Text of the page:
Is Ignorance Bliss?

Written by Rob Hogendoorn

1 minute

Matthieu Ricard lives in denial and is in dire need of a less myopic education. Perhaps that’s why he’s ‘The Happiest Man Alive’? Because ignorance is bliss?

In a long interview with the magazine L’Obs, Ricard exposes himself even further.

His response to the Arte-documentary is too lengthy to discuss line by line, but some clear patterns emerge. For one, Ricard completely ignores the existing power structures in Tibetan Buddhism.

When Ricard speaks, it’s as if the concepts ‘power’ and ‘abuse of power’ evaporate—they’re completely alien to him. Ignoring the very power structures that enable the Dalai Lama—and himself—to dwell at the top of Tibetan patriarchy, Ricard goes in full full-straw-man-mode.

No one accuses the Dalai Lama of personally enriching himself. Yet, Ricard addresses this self-created ‘issue’ in full-swing-dismay-mode. In doing so, he ignores yet another phenomenon that is alien to him: (co-)dependency.

It eludes Ricard that that the performance of being an icon—‘being the Dalai Lama’, ‘being Mother Teresa’, ‘being The Happiest Man alive’—is a highly profitable revenue model, which gives the icon tremendous powers of decision, media exposure and political clout.

While he acknowledges that the Dalai Lama determines which charities he supports with the revenues of his performances and books, Ricard fails to note the (co-)dependencies that constitute the Tibetan leader’s hold over his worldwide habitat—at whim.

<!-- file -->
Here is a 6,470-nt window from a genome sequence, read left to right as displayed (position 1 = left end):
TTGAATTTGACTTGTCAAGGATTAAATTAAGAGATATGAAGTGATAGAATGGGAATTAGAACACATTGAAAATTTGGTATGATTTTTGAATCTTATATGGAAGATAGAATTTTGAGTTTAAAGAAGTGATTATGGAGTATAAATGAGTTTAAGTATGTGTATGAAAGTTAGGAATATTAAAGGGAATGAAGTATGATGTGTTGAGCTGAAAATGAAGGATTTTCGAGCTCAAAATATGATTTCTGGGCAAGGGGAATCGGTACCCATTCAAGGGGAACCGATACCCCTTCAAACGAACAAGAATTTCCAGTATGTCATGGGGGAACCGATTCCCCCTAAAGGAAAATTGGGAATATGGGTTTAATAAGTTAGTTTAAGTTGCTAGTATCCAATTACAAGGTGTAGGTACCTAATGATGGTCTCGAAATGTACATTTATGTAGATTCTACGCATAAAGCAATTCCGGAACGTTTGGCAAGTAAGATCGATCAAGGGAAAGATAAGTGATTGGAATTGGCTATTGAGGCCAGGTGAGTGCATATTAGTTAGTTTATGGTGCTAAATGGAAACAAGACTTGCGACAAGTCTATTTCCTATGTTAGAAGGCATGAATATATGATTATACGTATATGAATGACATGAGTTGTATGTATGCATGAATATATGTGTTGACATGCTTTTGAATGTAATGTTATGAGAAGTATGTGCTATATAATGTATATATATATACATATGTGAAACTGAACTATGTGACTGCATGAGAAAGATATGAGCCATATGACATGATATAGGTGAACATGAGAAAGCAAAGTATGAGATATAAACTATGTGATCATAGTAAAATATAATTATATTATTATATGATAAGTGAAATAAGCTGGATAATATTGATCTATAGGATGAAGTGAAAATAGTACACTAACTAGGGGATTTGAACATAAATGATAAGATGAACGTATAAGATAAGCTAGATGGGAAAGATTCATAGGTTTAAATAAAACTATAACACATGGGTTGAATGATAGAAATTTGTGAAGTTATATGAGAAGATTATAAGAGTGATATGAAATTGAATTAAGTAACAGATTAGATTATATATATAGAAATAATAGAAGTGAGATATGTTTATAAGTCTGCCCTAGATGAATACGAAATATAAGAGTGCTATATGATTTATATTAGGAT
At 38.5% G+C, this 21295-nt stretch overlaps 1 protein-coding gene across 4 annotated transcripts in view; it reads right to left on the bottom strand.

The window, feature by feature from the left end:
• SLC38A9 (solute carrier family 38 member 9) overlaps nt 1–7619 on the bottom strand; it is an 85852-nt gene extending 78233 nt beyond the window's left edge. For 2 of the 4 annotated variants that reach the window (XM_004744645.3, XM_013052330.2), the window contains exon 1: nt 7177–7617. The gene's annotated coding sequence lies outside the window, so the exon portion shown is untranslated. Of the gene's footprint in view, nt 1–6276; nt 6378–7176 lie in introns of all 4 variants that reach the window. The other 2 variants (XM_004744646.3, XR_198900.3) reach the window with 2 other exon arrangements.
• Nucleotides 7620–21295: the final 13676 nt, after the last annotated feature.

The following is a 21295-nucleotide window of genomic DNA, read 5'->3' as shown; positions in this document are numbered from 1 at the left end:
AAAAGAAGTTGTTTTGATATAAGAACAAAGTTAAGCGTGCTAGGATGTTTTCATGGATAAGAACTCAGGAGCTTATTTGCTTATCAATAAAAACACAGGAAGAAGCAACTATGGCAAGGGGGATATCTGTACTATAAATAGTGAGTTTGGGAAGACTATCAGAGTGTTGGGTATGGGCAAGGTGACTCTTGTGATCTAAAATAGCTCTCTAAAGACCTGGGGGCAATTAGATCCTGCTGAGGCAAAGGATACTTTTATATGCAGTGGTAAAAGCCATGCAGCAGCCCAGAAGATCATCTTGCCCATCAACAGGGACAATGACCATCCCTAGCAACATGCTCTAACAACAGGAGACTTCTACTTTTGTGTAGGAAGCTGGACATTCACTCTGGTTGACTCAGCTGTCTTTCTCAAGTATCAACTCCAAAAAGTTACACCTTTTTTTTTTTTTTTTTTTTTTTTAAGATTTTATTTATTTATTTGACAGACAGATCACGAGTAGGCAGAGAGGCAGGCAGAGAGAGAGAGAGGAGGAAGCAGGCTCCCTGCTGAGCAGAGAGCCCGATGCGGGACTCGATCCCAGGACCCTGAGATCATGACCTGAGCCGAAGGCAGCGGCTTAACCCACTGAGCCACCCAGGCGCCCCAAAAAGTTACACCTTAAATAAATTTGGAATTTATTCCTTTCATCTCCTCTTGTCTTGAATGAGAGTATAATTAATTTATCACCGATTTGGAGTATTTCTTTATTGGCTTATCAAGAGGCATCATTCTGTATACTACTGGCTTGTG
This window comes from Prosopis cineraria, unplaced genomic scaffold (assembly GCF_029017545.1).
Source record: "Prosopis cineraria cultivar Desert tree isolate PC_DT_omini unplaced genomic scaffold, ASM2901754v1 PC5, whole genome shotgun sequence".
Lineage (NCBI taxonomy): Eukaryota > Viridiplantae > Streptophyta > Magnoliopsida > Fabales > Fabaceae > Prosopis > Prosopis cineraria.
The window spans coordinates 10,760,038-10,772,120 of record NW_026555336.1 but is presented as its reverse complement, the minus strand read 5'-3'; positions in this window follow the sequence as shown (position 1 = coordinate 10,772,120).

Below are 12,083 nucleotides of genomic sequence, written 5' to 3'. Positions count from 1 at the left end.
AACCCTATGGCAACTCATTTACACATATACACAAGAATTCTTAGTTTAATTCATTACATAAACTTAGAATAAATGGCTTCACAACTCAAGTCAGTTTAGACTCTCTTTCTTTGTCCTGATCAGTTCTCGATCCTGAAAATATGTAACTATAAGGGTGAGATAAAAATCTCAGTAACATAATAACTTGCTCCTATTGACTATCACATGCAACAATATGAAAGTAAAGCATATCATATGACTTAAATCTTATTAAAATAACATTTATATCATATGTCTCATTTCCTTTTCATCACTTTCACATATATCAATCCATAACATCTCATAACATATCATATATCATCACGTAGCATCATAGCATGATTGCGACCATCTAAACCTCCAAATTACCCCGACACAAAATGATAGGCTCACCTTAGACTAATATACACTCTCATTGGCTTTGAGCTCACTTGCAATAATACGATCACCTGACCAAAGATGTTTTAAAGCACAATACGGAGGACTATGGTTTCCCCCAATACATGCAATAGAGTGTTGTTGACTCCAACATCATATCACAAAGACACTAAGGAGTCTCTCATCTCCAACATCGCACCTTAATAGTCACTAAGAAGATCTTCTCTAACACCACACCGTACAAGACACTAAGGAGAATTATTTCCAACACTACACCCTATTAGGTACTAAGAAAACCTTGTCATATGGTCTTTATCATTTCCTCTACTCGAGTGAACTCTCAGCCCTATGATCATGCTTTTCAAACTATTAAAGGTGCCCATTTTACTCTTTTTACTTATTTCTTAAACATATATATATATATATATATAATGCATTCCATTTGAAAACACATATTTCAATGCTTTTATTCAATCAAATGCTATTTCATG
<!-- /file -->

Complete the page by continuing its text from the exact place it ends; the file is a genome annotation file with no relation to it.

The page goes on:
The Dalai Lama’s involvement with Keith Raniere of NXIVM and Shōkō Asahara provides a clear illustration of the way in which the Dalai Lama sustains and wields his iconic status, while his power of the purse enhances his well nigh imperial domination.

On a side note, the C.I.A.’s material and financial support of the Dalai Lama, his Tibetan guerillas, the Offices of Tibet, is highly corroborated. The sources are so plentiful that Ricard’s denial speaks to the limitations of his general knowledge.

Again, no one suggests that the Dalai Lama enriched himself thanks to the C.I.A. Perhaps, then, this is another demonstration of Ricard’s beloved sacred dance: side-stepping, to show a clean pair of heels.

It escapes Ricard that privilege entails responsibility. He thinks that the moral obligations of public figures—a role he performs with abandon—require nothing beyond throwing up their arms in dismay, joining choruses of lamenting angels after the abuse is exposed.

That his public endorsement of abusive teachers—the ‘enlightend fleaing‘ which he is privileged to partake in—actually means something to others, means nothing to him. For him retracting such endorsements—by not appearing, not palling around, not translating—is not a live option.

Matthieu Ricard much rather wails after the horse has bolted. Once again, he bears witness to the utter impotence of his adopted system of beliefs in the face of abuse.

Originally posted as a long-Tweet on September 16, 2022 (some slight edits and links added).

About the author

Rob Hogendoorn

Investigative reporter and academic researcher Rob Hogendoorn (b. 1964) began researching the reception of Buddhism in Western society and culture in the early 1990s. His modus operandi remained the same ever since: independent, inquisitive and provocative.